STRI agronomist Stella Rixon provides a topical update on managing springtime turf growth.
- Disease pressure in late summer and autumn 2016 was high with many courses suffering from athracnose and/or microdochium patch. Both of which proved difficult to control and many sites have been left with disease scars
- Spring 2017 has been unseasonably dry, but soil based greens do not dry out very readily and the majority I have tested in the past two weeks still have sufficient moisture levels for growth (>15% vwc (volumetric water content)). The only drought stressed areas noted have been areas affected by tree root invasion
- It is not generally lack of moisture, but cold night time temperatures that are putting a brake on growth and recovery of disease scars currently. Overseeding may not show significant germination and establishment either for the same reason. For a more in-depth detail of growth rates in different parts of the country, see Mark Hunt’s Weatherblog.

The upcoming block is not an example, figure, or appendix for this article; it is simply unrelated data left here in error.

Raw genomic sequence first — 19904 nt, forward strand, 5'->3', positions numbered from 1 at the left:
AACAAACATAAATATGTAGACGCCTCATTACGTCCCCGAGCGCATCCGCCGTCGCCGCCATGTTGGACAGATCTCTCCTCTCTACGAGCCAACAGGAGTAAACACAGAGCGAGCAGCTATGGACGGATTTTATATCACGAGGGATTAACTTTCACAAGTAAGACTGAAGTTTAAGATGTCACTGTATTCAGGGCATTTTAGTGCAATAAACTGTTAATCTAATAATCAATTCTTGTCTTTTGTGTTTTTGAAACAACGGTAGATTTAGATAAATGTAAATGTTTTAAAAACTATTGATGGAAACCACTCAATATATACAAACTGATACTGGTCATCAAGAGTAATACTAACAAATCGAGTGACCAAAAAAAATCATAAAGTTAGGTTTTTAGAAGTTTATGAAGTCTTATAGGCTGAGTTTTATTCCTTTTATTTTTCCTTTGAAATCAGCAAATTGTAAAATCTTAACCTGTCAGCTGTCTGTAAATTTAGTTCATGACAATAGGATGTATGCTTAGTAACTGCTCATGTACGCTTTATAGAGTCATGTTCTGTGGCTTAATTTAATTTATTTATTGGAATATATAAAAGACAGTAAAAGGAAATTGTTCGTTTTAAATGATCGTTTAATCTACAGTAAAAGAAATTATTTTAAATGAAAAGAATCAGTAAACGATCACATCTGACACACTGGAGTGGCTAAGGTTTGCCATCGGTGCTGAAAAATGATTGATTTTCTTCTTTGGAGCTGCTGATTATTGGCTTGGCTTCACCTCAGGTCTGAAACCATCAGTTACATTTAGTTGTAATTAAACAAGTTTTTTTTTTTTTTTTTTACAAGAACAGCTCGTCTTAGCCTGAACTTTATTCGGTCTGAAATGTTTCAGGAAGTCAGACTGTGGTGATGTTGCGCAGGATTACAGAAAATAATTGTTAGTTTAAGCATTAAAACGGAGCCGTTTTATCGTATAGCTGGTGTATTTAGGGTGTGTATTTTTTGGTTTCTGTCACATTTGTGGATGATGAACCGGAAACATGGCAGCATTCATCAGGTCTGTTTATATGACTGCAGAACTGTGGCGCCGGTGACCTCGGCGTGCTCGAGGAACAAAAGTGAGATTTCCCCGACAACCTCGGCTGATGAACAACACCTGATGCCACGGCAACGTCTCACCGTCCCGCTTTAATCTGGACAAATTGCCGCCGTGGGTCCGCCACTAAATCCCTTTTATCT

- Ultimately, we cannot force growth until night time temperatures come up consistently. Therefore, patience and member communication is key
- Avoid putting on any heavy dose of granular fertiliser once temperatures do increase, as this will potentially give excess growth and poor smoothness and speed as a result
- Instead, apply light liquid / soluble feeds if night time temperatures are at 5°C or above to gently encourage growth and recovery
- Check moisture levels with an accurate moisture meter. Apply a small amount of irrigation if moisture levels are below ~15-20 vwc (as measured by Delta T meter) in the upper 60mm of the profile; spot treat via hand-watering but otherwise hold off irrigating as it will slow the warming up process
- Topdress little and often to keep surfaces smooth and keep scarred areas perfectly level so that they do not impact ball roll. Remember a surface does not have to look good to play well!
- If feasible, plug out any large disease scars that are in proximity of key pin positions. Perhaps a working party could assist by repairing smaller disease scars as you would a pitchmark